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The Faculty

Chair:  Warren B. Gordon Professors:

  • Arthur Apter
  • Fred Buckley
  • James Gatheral
  • Warren B. Gordon
  • Miriam Hausman
  • Jonathan Huntley
  • Bruce Jordan
  • Laurence Kirby
  • Anita Mayo
  • Carlos Julio Moreno
  • Alvany Rocha
  • David E. Tepper
  • Aaron Todd

Associate Professors:

  • Jack R. Barone
  • Michael Gartenberg
  • C. Douglas Howard
  • Elena Kosygina
  • Rados Radoicic
  • Jakob Reich
  • Beryl I. Shaw
  • Dan Stefanica
  • Tai-Ho Wang
  • Sherman Wong
  • Ingrid-Mona Zamfirescu

Lecturers:

  • April Allen-Materowski
  • Judith Broadwin
  • Alfred W. Friedland
  • Sarah Harney
  • Jarrod Pickens
  • Walter O.Wang

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Field Description

Mathematics has been described as the queen of all sciences. Understanding mathematics enables one to explain and analyze not only science and nature but almost all disciplines from archeology to zoology. Most recently, mathematics has become an indispensable tool in finance and other business related areas. To ensure that mathematics is available for students with varied backgrounds and different professional goals, the department offers courses at all levels. Advanced courses are designed to be taken by mathematics and actuarial science majors and those in related fields.

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The Majors

 

Mathematics

The major in mathematics is designed to enable the student to enter the marketplace (industrial or educational) or to pursue further studies in mathematics or allied fields at the graduate level. Interested students are urged to contact the Department of Mathematics as early as possible. The student will be assigned an advisor who will aid in formulating an appropriate course of study. Students who want to teach mathematics in the secondary schools should consult an advisor in the Center for Advisement and Orientation.

Required Courses

All students must take the following two courses:
Algorithms, Computers and Programming I3 credits
Linear Algebra and Matrix Methods3 credits

Students may fulfill their calculus requirements by any one of the following three alternate calculus tracks:

Track I:
Calculus I4 credits
Calculus II4 credits
Intermediate Calculus4 credits
or
Track II:
 
Analytic Geometry and Calculus I5 credits
Analytic Geometry and Calculus II5 credits
or
Track III:
 
Applied Calculus II3 credits
or 
Applied Calculus and Matrix Applications4 credits
Integral Calculus4 credits
Analytic Geometry and Calculus II5 credits

Electives

 

Any five 4000-level or 5000-level courses from the following group:
Advanced Calculus I3 credits
Ordinary Differential Equations3 credits
Introduction to Probability4 credits
Introduction to Stochastic Process4 credits
Mathematics of Statistics4 credits
Methods of Monte Carlo Simulation3 credits
Graph Theory3 credits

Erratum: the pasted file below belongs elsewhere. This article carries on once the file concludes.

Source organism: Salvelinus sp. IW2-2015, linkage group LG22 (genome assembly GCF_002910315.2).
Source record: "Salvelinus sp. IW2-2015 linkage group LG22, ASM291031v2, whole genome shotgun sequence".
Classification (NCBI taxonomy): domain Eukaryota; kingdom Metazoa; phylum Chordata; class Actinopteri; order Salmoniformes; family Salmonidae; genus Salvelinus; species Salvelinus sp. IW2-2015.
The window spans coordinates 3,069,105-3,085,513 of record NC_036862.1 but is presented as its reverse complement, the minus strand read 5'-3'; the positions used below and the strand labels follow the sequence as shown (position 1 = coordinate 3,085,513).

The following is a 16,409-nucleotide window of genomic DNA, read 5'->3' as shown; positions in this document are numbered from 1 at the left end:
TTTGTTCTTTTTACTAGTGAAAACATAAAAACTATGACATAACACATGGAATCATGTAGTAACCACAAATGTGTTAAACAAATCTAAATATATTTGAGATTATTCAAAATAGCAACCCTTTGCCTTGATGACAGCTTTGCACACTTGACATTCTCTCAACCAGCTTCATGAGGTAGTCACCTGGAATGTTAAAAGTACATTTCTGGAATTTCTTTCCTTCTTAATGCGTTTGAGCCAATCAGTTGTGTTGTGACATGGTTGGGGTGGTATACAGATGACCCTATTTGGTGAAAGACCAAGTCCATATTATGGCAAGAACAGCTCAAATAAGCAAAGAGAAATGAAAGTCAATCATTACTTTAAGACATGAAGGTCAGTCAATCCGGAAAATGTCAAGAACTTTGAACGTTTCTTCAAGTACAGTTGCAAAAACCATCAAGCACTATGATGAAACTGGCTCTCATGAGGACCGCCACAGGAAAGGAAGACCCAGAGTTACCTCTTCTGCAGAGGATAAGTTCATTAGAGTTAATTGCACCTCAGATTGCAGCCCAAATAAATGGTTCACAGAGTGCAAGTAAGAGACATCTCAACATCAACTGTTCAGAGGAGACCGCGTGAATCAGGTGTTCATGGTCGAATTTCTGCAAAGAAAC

Mathematical Modeling * 3 credits
Combinatorics3 credits
Theory of Numbers3 credits
Elements of Modern Algebra3 credits
History of Mathematics3 credits
Differential Geometry * 3 credits
Algorithms, Computers and Programming II * 3 credits
Methods of Numerical Analysis3 credits
Introduction to Mathematical Logic3 credits
Fundamental Algorithms3 credits
Introductory Financial Mathematics4 credits
Advanced Calculus III *3 credits
Theory of Functions of a Complex Variable*3 credits
Theory of Functions of Real Variables*3 credits
Partial Differential Equations and Boundary Value Problems*4 credits

* These courses are offered infrequently, subject to student demand.

 

Mathematics of Finance Concentration:

Students who wish to have a concentration in the Mathematics of Finance should choose the following five electives:
Ordinary Differential Equations3 credits
Introduction to Probability4 credits
Introduction to Stochastic Process4 credits
Methods of Monte Carlo Simulation3 credits
Introductory Financial Mathematics4 credits

In addition, students should take:
Micro-Economics 3 credits
Macro-Economics3 credits
Principles of Finance3 credits
Corporate Finance3 credits
or 
Investment Analysis3 credits

 

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Actuarial Science

The field of actuarial science applies mathematical principles and techniques to problems in the insurance industry. Progress in the field is generally based upon completion of examinations given by the Society of Actuaries. The Baruch College major is designed to prepare students to pass the first two exams of the Society of Actuaries year 2000 exam structure and to provide partial preparation for the third exam. Students interested in this highly structured program are urged to contact the Department of Mathematics as early as possible so that the department may assign an advisor to aid in formulating an appropriate course of study.

Prerequisites
Calculus I4 credits
Calculus II4 credits
or 
Applied Calculus II3 credits
Integral Calculus4 credits
and 
Micro-Economics3 credits
Macro-Economics3 credits

Required Courses
Intermediate Calculus4 credits
or